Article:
Those of us who understand the importance of having “seasons” (cycles/phases) in our journey, tend to spend fall and winter focusing on building muscle size and strength. In fact, it’s very common to align your training phases with the actual seasons, taking advantage of the cover up in the colder months and then leaning out for the summer. If you are in this camp you probably will start planning your cutting phase to start late winter/early spring, giving you plenty of time to trim down for summer and avoid a last minute panic. Whether this is your first cutting phase or 10th, these tips will set you up for a successful experience.
Even though cutting calls for a caloric deficit, one of your goals should still be to maximize food intake while still losing fat. Starting with a small deficit of 5-10% allows you to do just that. Jumping straight to a big deficit like 20% means that should you need/want to adjust your deficit, you will be eating even less food (say it isn’t so!). While larger deficits might get the scale moving more quickly in the short term, they are also harder to stick with and can easily backfire.
While cutting, you may choose to adjust your macro ratio, but it shouldn’t be so drastic where you go from eating 200g carbs to 50g or start putting foods like bread, bananas or your favorite treats on a banned food list! Overly restricting food groups can lead to an unhealthy relationship with food or, worse, eating disorders like binge eating. And, honestly, how long would you be able to maintain that? Remember, if you won’t be able to sustain it throughout your cut, it will offer little benefit. Lowering your calorie intake doesn’t mean eliminating food groups.
By consuming less calories you will encourage the body to use more of its own resources for energy, preferably fat stores. During the process, however, we want to minimize lean tissue loss as much as possible. Remember metabolically active tissue (aka muscle) boosts your metabolism rate. Staying on top of your protein intake will aid in keeping it around. In fact, you might consider adding a little extra protein.
Deficit eating should not become your new standard of eating. Plan to take diet breaks every 4-6 weeks or so and return to normal eating for a week or more. Extended periods of dieting will lead to a new LOWER maintenance. It may be tempting to continue eating at a deficit, especially if you are steadily seeing progress. Don’t do it. Take the break!
Many of us, especially those who have experienced weight loss in the past from doing extensive cardio, may think it is the perfect time to reintroduce cardio as the mainstay of our fitness program and, as a result, start adding more of it to our regimen. After all, we’re trying to create a a deficit, right? Wrong. This is a mistake! Recall what Alwyn Cosgrove, author of the best-selling series New Rules of Lifting, said about the hierarchy of fat loss – nutrition is most important and activities that do not maintain muscle or increase metabolism (aka cardio) are least important. The reality is that your training should continue to be based in strength. No need for excessive cardio shenanigans!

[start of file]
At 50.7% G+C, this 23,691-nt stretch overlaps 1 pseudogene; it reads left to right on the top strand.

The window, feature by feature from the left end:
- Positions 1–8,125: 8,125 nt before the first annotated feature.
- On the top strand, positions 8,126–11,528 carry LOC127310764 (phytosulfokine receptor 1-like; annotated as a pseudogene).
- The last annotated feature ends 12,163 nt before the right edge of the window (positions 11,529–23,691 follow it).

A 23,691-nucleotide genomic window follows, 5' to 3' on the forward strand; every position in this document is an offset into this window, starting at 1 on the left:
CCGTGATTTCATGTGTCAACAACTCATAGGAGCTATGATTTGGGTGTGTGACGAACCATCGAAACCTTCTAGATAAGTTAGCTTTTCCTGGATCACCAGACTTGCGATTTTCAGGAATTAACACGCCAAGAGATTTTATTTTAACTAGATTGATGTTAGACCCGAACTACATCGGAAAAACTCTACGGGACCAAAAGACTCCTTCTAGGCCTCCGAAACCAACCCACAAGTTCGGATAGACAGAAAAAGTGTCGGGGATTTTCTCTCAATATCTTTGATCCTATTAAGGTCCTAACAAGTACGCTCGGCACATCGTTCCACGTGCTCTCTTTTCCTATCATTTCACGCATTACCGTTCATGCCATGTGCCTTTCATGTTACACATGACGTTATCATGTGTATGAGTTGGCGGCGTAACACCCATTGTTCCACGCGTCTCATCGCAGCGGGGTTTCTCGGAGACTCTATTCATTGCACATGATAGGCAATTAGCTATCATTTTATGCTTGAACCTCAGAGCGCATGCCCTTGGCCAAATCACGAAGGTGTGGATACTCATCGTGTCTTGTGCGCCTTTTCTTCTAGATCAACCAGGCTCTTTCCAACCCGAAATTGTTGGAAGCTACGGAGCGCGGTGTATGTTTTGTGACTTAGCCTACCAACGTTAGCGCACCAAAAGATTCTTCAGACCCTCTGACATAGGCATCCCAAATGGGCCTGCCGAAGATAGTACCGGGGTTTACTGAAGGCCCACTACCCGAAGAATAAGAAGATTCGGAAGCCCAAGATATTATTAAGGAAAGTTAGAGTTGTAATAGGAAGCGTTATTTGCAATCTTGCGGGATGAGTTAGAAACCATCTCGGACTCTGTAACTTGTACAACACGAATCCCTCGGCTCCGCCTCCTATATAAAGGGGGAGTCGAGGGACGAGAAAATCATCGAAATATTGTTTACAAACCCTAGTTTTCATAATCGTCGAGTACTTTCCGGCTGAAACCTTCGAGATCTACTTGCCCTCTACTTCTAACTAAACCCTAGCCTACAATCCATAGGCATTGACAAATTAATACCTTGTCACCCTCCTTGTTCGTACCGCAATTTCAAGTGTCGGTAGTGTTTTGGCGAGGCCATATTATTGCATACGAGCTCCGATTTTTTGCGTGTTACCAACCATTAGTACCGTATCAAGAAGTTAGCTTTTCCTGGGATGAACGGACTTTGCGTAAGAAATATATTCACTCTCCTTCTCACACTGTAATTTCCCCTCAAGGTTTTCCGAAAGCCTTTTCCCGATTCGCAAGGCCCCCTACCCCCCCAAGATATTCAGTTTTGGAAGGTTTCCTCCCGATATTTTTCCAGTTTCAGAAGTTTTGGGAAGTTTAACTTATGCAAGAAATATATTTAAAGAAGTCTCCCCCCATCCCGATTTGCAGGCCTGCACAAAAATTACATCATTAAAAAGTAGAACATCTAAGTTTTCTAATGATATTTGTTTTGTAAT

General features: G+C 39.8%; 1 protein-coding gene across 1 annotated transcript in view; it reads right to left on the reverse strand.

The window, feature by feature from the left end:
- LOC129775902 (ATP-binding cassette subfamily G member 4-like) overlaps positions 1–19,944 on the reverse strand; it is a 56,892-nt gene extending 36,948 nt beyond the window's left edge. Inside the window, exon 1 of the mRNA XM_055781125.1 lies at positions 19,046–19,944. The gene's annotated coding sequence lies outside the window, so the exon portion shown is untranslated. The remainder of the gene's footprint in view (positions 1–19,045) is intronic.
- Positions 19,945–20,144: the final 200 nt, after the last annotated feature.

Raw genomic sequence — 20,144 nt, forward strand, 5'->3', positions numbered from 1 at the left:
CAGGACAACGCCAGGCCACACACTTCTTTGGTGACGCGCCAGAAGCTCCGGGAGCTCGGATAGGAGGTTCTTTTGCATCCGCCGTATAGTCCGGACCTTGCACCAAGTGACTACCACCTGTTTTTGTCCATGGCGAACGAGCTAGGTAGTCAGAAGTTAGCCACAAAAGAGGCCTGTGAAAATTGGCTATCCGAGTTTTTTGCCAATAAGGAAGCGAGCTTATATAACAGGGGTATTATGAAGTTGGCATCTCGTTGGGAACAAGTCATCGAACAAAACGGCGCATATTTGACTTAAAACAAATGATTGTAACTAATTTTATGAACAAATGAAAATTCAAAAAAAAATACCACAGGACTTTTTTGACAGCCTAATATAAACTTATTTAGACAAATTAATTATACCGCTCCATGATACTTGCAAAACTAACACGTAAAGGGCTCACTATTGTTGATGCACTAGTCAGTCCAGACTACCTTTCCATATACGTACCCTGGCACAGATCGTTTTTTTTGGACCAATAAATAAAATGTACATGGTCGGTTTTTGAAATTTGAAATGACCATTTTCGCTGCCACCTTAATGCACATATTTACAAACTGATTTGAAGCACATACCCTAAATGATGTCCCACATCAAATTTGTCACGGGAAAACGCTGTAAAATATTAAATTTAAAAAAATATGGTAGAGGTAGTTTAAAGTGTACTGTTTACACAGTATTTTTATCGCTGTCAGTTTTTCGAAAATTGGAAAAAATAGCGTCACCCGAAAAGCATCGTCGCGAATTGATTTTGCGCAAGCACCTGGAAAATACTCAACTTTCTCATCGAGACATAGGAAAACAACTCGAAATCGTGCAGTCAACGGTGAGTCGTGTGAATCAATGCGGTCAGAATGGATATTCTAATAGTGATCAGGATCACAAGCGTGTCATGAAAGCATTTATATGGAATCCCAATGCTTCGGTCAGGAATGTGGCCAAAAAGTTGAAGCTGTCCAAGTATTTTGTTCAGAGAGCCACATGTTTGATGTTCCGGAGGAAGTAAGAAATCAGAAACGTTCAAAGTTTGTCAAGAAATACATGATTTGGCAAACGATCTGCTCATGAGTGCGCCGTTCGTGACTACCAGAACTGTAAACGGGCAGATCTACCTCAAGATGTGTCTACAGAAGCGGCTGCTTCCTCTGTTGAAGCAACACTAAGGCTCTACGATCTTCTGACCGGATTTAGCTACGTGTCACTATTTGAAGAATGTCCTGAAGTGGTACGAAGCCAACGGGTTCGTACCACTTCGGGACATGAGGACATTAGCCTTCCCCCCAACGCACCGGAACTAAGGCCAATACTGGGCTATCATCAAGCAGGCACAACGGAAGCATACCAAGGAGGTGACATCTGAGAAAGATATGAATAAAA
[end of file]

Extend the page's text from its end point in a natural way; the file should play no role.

Deficits are stressful to the body and can be stressful mentally. Plan for it by including more relaxing activities in your program, such as low intensity/casual walks, meditation or whatever helps you to unwind. Make sure you are getting sufficient quality sleep as well. Here’s a great app that can help you establish a meditation practice www.headspace.com.
No one likes to feel deprived and one way to avoid those feelings is by including more nutrient dense foods in your meals! Keeping the volume of food high with low-calorie high fiber foods like veggies and fruit may help you avoid those diet-like feelings. Bonus: You’ll boost your nutritional profile at the same time.
Like every other phase of your fitness journey, cutting requires time, consistency and patience. If it is your first time cutting, you may have high expectations, however, just like building muscle takes time, losing fat does as well. Don’t expect your clothes to be suddenly falling off you after two weeks. You can speed the process up by truly being consistent with your efforts and keeping a positive mindset.
If you are starting your cutting phase with a friend or are following someone else’s journey via social media, resist the urge to start comparing your progress. It is tempting, but it can also be the perfect set up for disappointment. Two people following the same program, eating the same foods, etc. can yield very different results. Think about a few of the factors that come into play here – age, weight, height, genetics, body composition, hormone balance, lifestyle habits, etc. Don’t fall into the trap of judging your progress by another’s. Whether fast or slow, celebrate your progress!
Of you that is! Make sure that you are taking progress pics. Very often we zoom in on our (not so) favorite trouble spots, not noticing changes taking place in other areas. Our bodies really don’t care that you’d like to trim a few inches off your thighs or tummy. Fat loss happens where it happens. Period. Make sure you’re looking at the big picture to truly assess your progress.
Bottom line: your fat loss (cutting) phase, just as any other phase in your program (muscle building, maintenance, reset, chill) should have a beginning and an end. Staying in any one phase for too long can have adverse effects (read: no ONE phase will give you *all* the results, so cycle through them for continued results).